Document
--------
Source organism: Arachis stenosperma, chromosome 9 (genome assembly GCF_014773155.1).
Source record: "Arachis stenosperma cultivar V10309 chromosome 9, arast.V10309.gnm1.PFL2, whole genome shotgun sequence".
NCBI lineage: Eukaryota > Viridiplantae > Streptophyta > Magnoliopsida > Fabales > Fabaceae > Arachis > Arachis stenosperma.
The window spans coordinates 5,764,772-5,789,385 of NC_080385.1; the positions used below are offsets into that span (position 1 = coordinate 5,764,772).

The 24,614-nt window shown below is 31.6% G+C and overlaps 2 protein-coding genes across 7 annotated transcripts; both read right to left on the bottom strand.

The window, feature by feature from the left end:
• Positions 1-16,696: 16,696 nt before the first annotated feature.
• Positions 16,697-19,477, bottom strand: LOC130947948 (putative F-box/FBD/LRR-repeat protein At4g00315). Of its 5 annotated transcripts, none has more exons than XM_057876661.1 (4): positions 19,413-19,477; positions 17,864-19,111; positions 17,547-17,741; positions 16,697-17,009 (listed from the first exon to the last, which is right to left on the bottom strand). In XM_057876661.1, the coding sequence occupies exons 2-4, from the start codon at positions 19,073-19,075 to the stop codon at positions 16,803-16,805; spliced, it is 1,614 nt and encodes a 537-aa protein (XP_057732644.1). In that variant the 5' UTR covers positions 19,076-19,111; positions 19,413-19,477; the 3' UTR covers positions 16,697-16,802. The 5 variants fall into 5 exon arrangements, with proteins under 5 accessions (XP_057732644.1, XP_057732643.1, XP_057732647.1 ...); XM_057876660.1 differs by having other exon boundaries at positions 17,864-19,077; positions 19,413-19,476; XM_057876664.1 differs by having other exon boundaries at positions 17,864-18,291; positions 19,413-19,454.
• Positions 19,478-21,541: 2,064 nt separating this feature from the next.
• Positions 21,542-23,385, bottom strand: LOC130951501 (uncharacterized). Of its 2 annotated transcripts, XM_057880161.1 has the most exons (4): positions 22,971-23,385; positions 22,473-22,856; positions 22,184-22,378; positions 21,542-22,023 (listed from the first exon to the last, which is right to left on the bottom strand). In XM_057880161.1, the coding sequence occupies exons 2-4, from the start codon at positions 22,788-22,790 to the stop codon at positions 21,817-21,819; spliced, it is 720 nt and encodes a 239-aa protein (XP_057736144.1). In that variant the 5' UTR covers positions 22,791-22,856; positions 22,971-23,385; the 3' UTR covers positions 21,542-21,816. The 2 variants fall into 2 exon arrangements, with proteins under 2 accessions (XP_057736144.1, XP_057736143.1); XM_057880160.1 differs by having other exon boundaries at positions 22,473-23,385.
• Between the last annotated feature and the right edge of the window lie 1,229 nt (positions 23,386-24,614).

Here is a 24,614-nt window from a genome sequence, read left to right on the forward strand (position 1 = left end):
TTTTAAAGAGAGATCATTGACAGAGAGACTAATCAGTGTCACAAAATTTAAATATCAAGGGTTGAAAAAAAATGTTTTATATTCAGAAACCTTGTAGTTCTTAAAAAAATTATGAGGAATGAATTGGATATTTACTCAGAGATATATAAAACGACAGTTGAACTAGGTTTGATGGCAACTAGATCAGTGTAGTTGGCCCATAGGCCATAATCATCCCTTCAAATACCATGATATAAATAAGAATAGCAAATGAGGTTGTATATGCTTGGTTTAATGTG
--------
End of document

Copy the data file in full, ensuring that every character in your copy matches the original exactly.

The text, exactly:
Source organism: Arachis stenosperma, chromosome 9 (genome assembly GCF_014773155.1).
Source record: "Arachis stenosperma cultivar V10309 chromosome 9, arast.V10309.gnm1.PFL2, whole genome shotgun sequence".
NCBI lineage: Eukaryota > Viridiplantae > Streptophyta > Magnoliopsida > Fabales > Fabaceae > Arachis > Arachis stenosperma.
The window spans coordinates 5,764,772-5,789,385 of NC_080385.1; the positions used below are offsets into that span (position 1 = coordinate 5,764,772).

The 24,614-nt window shown below is 31.6% G+C and overlaps 2 protein-coding genes across 7 annotated transcripts; both read right to left on the bottom strand.

The window, feature by feature from the left end:
• Positions 1-16,696: 16,696 nt before the first annotated feature.
• Positions 16,697-19,477, bottom strand: LOC130947948 (putative F-box/FBD/LRR-repeat protein At4g00315). Of its 5 annotated transcripts, none has more exons than XM_057876661.1 (4): positions 19,413-19,477; positions 17,864-19,111; positions 17,547-17,741; positions 16,697-17,009 (listed from the first exon to the last, which is right to left on the bottom strand). In XM_057876661.1, the coding sequence occupies exons 2-4, from the start codon at positions 19,073-19,075 to the stop codon at positions 16,803-16,805; spliced, it is 1,614 nt and encodes a 537-aa protein (XP_057732644.1). In that variant the 5' UTR covers positions 19,076-19,111; positions 19,413-19,477; the 3' UTR covers positions 16,697-16,802. The 5 variants fall into 5 exon arrangements, with proteins under 5 accessions (XP_057732644.1, XP_057732643.1, XP_057732647.1 ...); XM_057876660.1 differs by having other exon boundaries at positions 17,864-19,077; positions 19,413-19,476; XM_057876664.1 differs by having other exon boundaries at positions 17,864-18,291; positions 19,413-19,454.
• Positions 19,478-21,541: 2,064 nt separating this feature from the next.
• Positions 21,542-23,385, bottom strand: LOC130951501 (uncharacterized). Of its 2 annotated transcripts, XM_057880161.1 has the most exons (4): positions 22,971-23,385; positions 22,473-22,856; positions 22,184-22,378; positions 21,542-22,023 (listed from the first exon to the last, which is right to left on the bottom strand). In XM_057880161.1, the coding sequence occupies exons 2-4, from the start codon at positions 22,788-22,790 to the stop codon at positions 21,817-21,819; spliced, it is 720 nt and encodes a 239-aa protein (XP_057736144.1). In that variant the 5' UTR covers positions 22,791-22,856; positions 22,971-23,385; the 3' UTR covers positions 21,542-21,816. The 2 variants fall into 2 exon arrangements, with proteins under 2 accessions (XP_057736144.1, XP_057736143.1); XM_057880160.1 differs by having other exon boundaries at positions 22,473-23,385.
• Between the last annotated feature and the right edge of the window lie 1,229 nt (positions 23,386-24,614).

Here is a 24,614-nt window from a genome sequence, read left to right on the forward strand (position 1 = left end):
TTTTAAAGAGAGATCATTGACAGAGAGACTAATCAGTGTCACAAAATTTAAATATCAAGGGTTGAAAAAAAATGTTTTATATTCAGAAACCTTGTAGTTCTTAAAAAAATTATGAGGAATGAATTGGATATTTACTCAGAGATATATAAAACGACAGTTGAACTAGGTTTGATGGCAACTAGATCAGTGTAGTTGGCCCATAGGCCATAATCATCCCTTCAAATACCATGATATAAATAAGAATAGCAAATGAGGTTGTATATGCTTGGTTTAATGTG